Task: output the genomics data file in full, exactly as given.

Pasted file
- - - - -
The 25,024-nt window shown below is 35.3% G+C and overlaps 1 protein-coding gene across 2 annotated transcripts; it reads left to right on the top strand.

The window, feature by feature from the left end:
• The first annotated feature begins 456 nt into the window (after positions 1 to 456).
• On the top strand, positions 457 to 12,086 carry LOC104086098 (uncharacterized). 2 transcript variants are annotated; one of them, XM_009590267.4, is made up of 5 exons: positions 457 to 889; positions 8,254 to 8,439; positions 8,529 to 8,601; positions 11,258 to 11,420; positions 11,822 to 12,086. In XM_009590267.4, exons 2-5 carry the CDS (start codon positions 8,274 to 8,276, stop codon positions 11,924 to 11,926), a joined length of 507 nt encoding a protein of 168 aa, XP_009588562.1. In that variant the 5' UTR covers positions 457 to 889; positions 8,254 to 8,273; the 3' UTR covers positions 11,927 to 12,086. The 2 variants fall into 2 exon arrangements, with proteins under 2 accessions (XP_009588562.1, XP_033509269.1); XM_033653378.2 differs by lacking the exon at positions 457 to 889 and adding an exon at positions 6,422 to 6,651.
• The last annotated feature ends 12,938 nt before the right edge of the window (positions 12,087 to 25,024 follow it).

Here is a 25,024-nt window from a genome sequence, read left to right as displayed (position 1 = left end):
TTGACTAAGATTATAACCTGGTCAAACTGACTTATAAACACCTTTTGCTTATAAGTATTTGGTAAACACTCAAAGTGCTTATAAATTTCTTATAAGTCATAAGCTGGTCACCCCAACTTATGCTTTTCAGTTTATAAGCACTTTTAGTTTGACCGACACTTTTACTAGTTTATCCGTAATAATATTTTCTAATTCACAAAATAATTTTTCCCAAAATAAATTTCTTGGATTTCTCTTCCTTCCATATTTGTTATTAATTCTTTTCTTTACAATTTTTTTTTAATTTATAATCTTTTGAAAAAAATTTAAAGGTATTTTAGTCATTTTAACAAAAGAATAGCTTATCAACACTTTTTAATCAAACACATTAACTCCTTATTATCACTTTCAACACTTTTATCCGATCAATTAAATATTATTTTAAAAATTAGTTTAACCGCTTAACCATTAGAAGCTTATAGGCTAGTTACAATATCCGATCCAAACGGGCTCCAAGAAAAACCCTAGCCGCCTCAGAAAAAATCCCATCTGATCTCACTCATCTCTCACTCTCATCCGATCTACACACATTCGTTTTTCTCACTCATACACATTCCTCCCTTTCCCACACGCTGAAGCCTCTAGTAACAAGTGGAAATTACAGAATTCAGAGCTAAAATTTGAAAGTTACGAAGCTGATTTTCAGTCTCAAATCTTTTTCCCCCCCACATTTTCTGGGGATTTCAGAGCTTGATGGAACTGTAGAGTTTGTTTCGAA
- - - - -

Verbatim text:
The 25,024-nt window shown below is 35.3% G+C and overlaps 1 protein-coding gene across 2 annotated transcripts; it reads left to right on the top strand.

The window, feature by feature from the left end:
• The first annotated feature begins 456 nt into the window (after positions 1 to 456).
• On the top strand, positions 457 to 12,086 carry LOC104086098 (uncharacterized). 2 transcript variants are annotated; one of them, XM_009590267.4, is made up of 5 exons: positions 457 to 889; positions 8,254 to 8,439; positions 8,529 to 8,601; positions 11,258 to 11,420; positions 11,822 to 12,086. In XM_009590267.4, exons 2-5 carry the CDS (start codon positions 8,274 to 8,276, stop codon positions 11,924 to 11,926), a joined length of 507 nt encoding a protein of 168 aa, XP_009588562.1. In that variant the 5' UTR covers positions 457 to 889; positions 8,254 to 8,273; the 3' UTR covers positions 11,927 to 12,086. The 2 variants fall into 2 exon arrangements, with proteins under 2 accessions (XP_009588562.1, XP_033509269.1); XM_033653378.2 differs by lacking the exon at positions 457 to 889 and adding an exon at positions 6,422 to 6,651.
• The last annotated feature ends 12,938 nt before the right edge of the window (positions 12,087 to 25,024 follow it).

Here is a 25,024-nt window from a genome sequence, read left to right as displayed (position 1 = left end):
TTGACTAAGATTATAACCTGGTCAAACTGACTTATAAACACCTTTTGCTTATAAGTATTTGGTAAACACTCAAAGTGCTTATAAATTTCTTATAAGTCATAAGCTGGTCACCCCAACTTATGCTTTTCAGTTTATAAGCACTTTTAGTTTGACCGACACTTTTACTAGTTTATCCGTAATAATATTTTCTAATTCACAAAATAATTTTTCCCAAAATAAATTTCTTGGATTTCTCTTCCTTCCATATTTGTTATTAATTCTTTTCTTTACAATTTTTTTTTAATTTATAATCTTTTGAAAAAAATTTAAAGGTATTTTAGTCATTTTAACAAAAGAATAGCTTATCAACACTTTTTAATCAAACACATTAACTCCTTATTATCACTTTCAACACTTTTATCCGATCAATTAAATATTATTTTAAAAATTAGTTTAACCGCTTAACCATTAGAAGCTTATAGGCTAGTTACAATATCCGATCCAAACGGGCTCCAAGAAAAACCCTAGCCGCCTCAGAAAAAATCCCATCTGATCTCACTCATCTCTCACTCTCATCCGATCTACACACATTCGTTTTTCTCACTCATACACATTCCTCCCTTTCCCACACGCTGAAGCCTCTAGTAACAAGTGGAAATTACAGAATTCAGAGCTAAAATTTGAAAGTTACGAAGCTGATTTTCAGTCTCAAATCTTTTTCCCCCCCACATTTTCTGGGGATTTCAGAGCTTGATGGAACTGTAGAGTTTGTTTCGAA